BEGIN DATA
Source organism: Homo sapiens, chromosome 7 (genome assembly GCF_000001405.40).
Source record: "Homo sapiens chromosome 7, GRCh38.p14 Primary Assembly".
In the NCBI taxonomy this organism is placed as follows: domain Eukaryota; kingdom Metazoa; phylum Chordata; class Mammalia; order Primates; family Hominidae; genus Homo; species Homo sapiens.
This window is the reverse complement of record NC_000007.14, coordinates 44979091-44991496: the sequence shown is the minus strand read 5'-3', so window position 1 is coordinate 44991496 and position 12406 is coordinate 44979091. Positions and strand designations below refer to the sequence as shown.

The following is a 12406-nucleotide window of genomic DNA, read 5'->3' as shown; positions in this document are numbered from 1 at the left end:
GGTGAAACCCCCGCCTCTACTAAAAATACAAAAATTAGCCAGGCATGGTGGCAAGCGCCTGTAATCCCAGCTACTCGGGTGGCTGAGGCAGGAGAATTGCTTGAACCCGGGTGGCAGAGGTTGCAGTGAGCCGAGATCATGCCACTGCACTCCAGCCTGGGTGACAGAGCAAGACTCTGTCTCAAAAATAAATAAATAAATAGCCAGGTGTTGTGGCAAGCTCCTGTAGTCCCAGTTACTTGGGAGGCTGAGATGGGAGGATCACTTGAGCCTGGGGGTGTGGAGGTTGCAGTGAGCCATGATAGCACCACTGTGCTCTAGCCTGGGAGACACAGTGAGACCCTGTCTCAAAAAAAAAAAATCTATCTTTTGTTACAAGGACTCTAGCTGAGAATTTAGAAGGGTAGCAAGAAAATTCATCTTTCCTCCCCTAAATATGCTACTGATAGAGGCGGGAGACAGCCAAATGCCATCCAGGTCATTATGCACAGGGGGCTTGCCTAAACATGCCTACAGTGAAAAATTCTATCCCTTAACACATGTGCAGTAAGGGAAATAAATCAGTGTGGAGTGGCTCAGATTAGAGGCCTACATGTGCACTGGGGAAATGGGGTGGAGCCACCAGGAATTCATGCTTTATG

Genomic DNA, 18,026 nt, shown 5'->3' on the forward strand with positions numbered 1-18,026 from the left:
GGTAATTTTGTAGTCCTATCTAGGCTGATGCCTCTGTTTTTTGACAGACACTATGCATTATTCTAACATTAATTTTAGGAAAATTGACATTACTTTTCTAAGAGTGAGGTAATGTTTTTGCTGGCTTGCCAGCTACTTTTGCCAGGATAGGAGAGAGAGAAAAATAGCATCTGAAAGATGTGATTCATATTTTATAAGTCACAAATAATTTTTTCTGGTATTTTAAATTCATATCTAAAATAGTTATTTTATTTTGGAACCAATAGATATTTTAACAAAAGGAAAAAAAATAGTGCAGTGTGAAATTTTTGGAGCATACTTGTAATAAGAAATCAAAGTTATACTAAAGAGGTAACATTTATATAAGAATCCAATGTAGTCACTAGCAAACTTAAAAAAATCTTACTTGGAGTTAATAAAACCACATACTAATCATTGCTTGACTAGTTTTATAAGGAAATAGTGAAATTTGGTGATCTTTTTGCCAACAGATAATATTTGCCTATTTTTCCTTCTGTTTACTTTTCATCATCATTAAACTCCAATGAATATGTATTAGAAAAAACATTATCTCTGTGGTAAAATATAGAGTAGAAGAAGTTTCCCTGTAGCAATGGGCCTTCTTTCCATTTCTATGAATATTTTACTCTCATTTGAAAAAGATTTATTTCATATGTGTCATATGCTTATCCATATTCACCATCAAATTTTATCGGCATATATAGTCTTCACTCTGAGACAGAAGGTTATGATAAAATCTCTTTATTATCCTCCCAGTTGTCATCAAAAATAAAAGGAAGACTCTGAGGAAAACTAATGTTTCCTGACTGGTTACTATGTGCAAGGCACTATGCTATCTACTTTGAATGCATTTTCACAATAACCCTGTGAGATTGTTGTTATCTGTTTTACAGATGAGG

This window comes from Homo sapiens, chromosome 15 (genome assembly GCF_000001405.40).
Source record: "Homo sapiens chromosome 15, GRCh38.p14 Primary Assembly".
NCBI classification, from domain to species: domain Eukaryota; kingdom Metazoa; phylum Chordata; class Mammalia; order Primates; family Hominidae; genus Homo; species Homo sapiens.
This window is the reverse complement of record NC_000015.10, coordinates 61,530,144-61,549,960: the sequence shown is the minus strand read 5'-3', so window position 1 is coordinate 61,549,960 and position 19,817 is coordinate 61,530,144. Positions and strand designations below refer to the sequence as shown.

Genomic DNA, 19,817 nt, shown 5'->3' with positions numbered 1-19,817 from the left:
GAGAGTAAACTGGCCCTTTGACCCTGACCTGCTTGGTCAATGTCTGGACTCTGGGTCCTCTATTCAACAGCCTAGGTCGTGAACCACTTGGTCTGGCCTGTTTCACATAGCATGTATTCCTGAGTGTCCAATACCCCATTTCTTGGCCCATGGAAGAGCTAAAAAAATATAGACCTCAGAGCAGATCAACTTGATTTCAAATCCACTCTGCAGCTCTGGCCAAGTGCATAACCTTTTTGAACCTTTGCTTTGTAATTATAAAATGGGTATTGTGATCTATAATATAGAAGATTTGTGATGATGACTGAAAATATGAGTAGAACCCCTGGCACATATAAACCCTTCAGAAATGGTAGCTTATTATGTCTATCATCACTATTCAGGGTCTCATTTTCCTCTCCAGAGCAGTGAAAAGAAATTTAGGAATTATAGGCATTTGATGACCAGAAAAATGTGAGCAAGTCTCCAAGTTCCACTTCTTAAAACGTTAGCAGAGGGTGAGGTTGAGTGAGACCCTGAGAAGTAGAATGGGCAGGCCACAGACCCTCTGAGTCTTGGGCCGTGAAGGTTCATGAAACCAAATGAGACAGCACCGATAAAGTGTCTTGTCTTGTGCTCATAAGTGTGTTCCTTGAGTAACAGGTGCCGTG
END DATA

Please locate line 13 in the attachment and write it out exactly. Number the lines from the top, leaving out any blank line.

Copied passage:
Genomic DNA, 19,817 nt, shown 5'->3' with positions numbered 1-19,817 from the left: